Frankie Valli has been a smash for decades and looking back wouldn’t change a thing
Apparently F. Scott Fitzgerald wasn’t quite right when he wrote that there are no second acts. Frankie Valli, of Four Seasons fame, has proven the legendary writer to be incorrect.
Valli, who will perform Friday through Sunday (April 2-4) at the Borgata in Atlantic City, reached legendary status as the voice behind the Four Seasons, which were staples on the pop chart during the 1960s. The charismatic Valli enjoyed solo success during the ’70s.
“We did pretty well,” Valli tells Atlantic City Weekly. “You can’t argue with the numbers.”
The numbers are staggering. Valli and the Four Seasons rolled up 29 Top 40 Hits. Valli scored an additional 10 tunes which charted.
“Sherry,” “Big Girls Don’t Cry,” “Walk Like a Man,” “Rag Doll,” and “December, 1963 (Oh, What A Night)”) each reached the top of the charts. Valli went No. 1 with “My Eyes Adored You” and “Grease.”
“I think I have plenty to be proud of,” Valli says. “I can never complain about my career as a singer.”
Watch a classic Four Seasons clip:
And then there is Valli’s turn as an actor. Valli, who has been an on-and-off thespian for years, hit paydirt as an actor with The Sopranos. Valli played mobster Rusty Millio in the acclaimed HBO series.
“It was great to get a lot of notice the second time around,” Valli says. “It was great to act in something that was as great as The Sopranos. It was fun learning lines and executing them with such great talent. It was a wonderful opportunity. You got a lot of exposure courtesy of The Sopranos. It was great being part of a show that people will talk about forever.”
The same could be said about Valli, 75, and the Four Seasons’ tunes, which are timeless, courtesy of Valli’s powerful falsetto, well-written compositions and top-notch performances.
“It’s incredible when you look back to it,” Valli says. “We enjoyed it and appreciated every minute of it. We knew we were really fortunate to have such a string of hits. The ones that hit the top of the charts were great, but I might be most proud of the fact that 65 of our records charted. It was unbelievable success. We had uncommon staying power.”
Perhaps most remarkable was that even the British Invasion, which steamrolled many American acts, couldn’t knock the Four Seasons out of the public eye.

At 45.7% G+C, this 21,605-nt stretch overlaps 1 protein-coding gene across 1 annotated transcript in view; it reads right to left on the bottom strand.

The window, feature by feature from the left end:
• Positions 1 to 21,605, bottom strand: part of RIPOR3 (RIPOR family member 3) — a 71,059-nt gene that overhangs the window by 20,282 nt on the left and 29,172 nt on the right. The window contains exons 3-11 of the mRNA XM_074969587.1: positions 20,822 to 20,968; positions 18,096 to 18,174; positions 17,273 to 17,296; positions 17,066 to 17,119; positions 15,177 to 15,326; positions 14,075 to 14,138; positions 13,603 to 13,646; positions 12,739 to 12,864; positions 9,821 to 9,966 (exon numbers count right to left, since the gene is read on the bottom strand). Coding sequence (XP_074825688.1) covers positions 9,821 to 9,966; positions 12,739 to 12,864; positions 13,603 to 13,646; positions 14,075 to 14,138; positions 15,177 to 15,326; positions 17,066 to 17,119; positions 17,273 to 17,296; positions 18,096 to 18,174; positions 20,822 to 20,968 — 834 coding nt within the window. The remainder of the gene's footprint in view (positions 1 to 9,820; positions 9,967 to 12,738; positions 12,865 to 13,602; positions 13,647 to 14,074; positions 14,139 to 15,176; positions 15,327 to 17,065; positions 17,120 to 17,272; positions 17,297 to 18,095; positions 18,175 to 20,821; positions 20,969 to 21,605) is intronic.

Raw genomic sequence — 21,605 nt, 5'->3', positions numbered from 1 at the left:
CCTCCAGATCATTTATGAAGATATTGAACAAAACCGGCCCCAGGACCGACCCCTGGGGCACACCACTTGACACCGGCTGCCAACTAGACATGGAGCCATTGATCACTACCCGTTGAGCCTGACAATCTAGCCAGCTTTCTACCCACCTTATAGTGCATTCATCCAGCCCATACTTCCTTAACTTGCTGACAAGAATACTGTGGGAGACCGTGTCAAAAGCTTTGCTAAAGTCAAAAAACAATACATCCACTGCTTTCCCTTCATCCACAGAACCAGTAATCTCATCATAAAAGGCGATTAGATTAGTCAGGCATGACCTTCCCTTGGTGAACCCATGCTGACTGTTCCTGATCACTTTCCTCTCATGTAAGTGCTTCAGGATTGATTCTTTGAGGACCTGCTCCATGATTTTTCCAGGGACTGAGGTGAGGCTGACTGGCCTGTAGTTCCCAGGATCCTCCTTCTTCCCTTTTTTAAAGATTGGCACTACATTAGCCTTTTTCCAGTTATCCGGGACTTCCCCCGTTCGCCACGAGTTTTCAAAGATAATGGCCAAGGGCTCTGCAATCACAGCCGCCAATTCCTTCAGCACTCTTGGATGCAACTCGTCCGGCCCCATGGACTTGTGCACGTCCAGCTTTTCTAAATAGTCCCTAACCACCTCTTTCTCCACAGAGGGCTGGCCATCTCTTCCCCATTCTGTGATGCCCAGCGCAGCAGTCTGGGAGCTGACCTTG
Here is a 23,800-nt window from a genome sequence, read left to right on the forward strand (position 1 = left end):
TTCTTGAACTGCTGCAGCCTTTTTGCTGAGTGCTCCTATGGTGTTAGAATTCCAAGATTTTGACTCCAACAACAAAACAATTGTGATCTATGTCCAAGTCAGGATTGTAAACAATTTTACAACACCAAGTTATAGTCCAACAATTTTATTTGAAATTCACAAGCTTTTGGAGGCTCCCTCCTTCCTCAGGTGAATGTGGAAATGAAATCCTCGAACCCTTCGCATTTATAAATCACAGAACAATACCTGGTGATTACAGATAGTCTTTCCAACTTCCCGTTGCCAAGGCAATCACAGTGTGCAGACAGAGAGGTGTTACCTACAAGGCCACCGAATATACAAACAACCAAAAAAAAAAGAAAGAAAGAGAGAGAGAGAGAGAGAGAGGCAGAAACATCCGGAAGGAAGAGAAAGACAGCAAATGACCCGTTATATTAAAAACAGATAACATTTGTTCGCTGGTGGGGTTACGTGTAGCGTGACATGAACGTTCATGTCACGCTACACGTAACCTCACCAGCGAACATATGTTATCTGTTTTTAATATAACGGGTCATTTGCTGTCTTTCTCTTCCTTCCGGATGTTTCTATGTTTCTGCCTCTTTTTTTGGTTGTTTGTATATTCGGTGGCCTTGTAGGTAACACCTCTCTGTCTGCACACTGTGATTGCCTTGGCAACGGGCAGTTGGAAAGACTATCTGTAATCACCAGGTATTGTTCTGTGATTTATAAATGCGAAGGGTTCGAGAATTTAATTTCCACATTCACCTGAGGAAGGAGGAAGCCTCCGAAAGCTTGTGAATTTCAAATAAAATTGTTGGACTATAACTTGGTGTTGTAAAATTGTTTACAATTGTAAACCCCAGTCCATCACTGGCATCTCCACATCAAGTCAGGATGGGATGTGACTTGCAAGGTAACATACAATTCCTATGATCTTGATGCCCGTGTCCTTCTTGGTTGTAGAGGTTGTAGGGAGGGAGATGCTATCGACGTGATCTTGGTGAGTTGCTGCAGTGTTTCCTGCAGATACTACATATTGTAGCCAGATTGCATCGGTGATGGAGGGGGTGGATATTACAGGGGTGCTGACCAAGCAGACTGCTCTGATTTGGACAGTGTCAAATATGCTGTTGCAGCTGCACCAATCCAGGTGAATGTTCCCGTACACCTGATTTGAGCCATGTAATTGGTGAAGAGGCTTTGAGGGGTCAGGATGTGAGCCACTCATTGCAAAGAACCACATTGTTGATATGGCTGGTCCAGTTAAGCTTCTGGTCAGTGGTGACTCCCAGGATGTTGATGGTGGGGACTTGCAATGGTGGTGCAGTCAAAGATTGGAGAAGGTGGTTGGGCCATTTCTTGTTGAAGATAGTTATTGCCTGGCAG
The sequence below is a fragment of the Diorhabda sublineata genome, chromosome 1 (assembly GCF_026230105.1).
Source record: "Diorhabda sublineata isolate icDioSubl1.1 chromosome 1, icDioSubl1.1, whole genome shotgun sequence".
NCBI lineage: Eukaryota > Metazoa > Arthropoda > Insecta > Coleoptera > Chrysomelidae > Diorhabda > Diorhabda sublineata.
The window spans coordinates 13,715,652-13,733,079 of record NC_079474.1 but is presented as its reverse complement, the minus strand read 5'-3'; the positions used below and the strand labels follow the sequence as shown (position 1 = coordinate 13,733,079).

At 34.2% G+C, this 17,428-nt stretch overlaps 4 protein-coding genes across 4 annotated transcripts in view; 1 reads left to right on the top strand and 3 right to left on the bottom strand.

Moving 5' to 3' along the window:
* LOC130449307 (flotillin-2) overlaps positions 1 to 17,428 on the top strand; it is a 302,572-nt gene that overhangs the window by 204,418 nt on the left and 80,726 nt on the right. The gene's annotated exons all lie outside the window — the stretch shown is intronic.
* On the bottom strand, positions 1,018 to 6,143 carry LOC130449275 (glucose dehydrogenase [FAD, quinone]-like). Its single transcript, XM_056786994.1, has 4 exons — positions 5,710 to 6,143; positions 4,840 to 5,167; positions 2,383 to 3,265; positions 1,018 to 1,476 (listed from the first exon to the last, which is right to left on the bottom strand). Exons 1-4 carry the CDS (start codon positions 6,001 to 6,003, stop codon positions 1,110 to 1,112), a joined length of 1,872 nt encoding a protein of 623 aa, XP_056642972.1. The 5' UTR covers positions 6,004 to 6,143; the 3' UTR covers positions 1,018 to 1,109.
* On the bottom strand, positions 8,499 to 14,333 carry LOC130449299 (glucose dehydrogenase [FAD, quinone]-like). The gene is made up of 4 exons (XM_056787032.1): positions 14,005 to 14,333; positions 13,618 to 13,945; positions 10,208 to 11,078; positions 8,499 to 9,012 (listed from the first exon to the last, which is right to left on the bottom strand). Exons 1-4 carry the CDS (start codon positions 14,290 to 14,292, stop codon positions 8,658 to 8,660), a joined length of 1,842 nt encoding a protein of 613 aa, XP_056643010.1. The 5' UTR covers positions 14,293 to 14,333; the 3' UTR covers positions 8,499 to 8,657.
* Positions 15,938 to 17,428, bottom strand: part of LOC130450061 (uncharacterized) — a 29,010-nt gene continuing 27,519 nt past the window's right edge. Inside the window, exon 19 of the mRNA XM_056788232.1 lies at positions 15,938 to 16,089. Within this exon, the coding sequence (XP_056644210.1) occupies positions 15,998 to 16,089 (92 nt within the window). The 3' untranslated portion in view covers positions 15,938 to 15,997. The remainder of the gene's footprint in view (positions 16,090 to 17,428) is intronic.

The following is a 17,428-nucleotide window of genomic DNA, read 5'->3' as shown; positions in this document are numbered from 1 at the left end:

“That’s something that we were proud of,” Valli adds. “The Beatles and the Rolling Stones knocked a lot of groups and singers into oblivion. Somehow we kept it going.”
The Four Seasons benefitted from intricate harmonies, but what differentiated the group from other acts was Valli’s shrill falsetto, which was either loved or hated.
“I always had a very wide range,” Valli says. “I was never trained or educated. I just sang. I’ve always had this incredible gift. It was early on that I realized that I had something special.”
Valli’s singing career started in 1953. By the late ’50s, the Four Seasons were producing moralistic, romantic songs. By the late ’60s, the band’s style was out of vogue. However, the group came back during the next decade with the nostalgic smash “December 1963 (Oh, What a Night).”
“Never write anybody off,” Valli says. “I think we surprised a lot of people being able to come back with that song. We weren’t done.”
Valli and the Four Seasons aren’t done these days either. Over the last generation, the group has been touring behind the familiar hits. “We’ve worked very hard,” Valli says. “I couldn’t be prouder of all that we or I have done. I wouldn’t change a thing even if I could.”
Ditto for his run on The Sopranos.
“No regrets on that one,” Valli says. “It was great to get that kind of notice again and be part of such a great show.”
Valli was a natural for The Sopranos, since much of the action on the show was based in North and Central New Jersey. Valli, who grew up in Newark, is very familiar with the Garden State.
“The show covered the ground I came of age with,” Valli says. “I know New Jersey well. That was what I knew when I was a kid and I’ve played so many places in New Jersey, including Atlantic City for so many years. It’s always good to go back to Atlantic City. I think people from all over New Jersey go to Atlantic City when I come in to town and they are always so enthusiastic. It’s very gratifying performing there. They love their Jersey boys there.”
Speaking of which, Jersey Boys is the long-running Broadway musical based on the Four Seasons. “That’s something that’s very gratifying to me [as well],” Valli says. “We had the idea for the musical for a long time. We thought that there was a story there about the four of us. We all came from poor backgrounds in New Jersey. We were right.
“There is a real human-interest side to the story with us and then there are the songs. The songs have worked on Broadway and they work when I sing them as well.”
Where: The Borgata Music Box, A.C.
When: Fri-Sun., April 2-4 (9pm Fri. & Sat., 7pm Sun.)
How Much: $65
Some people wait for what seems like forever hoping for their life to come full circle. John Menzano made the trip in just 25 years. Menzano will be back on an Atlantic City stage this weekend. Only instead of standing next to an equally anonymous musician on a casino lounge stage, which he did for about three years, he’ll be standing next to a music legend. When Frankie Valli opens a three-night gig Friday (Nov. 19) in the Music Box at Borgata, Menzano will be playing his bass just a few feet away. “Whenever Frankie walks on stage and I hear the crowd roar, I get goose bumps,” says Menzano, who grew up in South Philadelphia before moving across the river to southern...
"We’re like four brothers, and it’s really exciting to see how we deal with those dynamics and the challenges that everyday life brings. And then to carry that onto the stage has really become a large part of our style, a sort of Rat Pack way we deal with one another.”
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